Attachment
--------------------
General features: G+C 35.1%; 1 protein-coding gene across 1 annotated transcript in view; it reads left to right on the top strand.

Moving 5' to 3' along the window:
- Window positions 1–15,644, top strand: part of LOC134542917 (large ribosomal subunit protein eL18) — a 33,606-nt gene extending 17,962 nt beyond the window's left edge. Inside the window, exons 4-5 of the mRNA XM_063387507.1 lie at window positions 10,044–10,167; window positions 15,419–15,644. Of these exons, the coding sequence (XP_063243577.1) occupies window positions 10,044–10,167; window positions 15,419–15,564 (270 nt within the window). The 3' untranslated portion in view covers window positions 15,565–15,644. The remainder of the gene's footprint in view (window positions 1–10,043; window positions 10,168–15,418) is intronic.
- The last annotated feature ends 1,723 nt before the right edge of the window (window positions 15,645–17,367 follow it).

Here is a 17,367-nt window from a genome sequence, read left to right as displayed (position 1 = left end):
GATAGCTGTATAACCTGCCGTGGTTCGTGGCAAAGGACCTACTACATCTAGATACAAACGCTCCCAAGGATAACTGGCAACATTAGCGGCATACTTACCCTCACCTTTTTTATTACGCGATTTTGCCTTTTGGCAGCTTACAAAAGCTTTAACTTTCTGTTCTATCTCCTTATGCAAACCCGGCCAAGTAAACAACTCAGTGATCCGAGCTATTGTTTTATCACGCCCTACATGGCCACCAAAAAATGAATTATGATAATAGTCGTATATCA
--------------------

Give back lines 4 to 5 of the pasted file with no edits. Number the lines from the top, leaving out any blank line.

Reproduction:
- The last annotated feature ends 1,723 nt before the right edge of the window (window positions 15,645–17,367 follow it).

Here is a 17,367-nt window from a genome sequence, read left to right as displayed (position 1 = left end):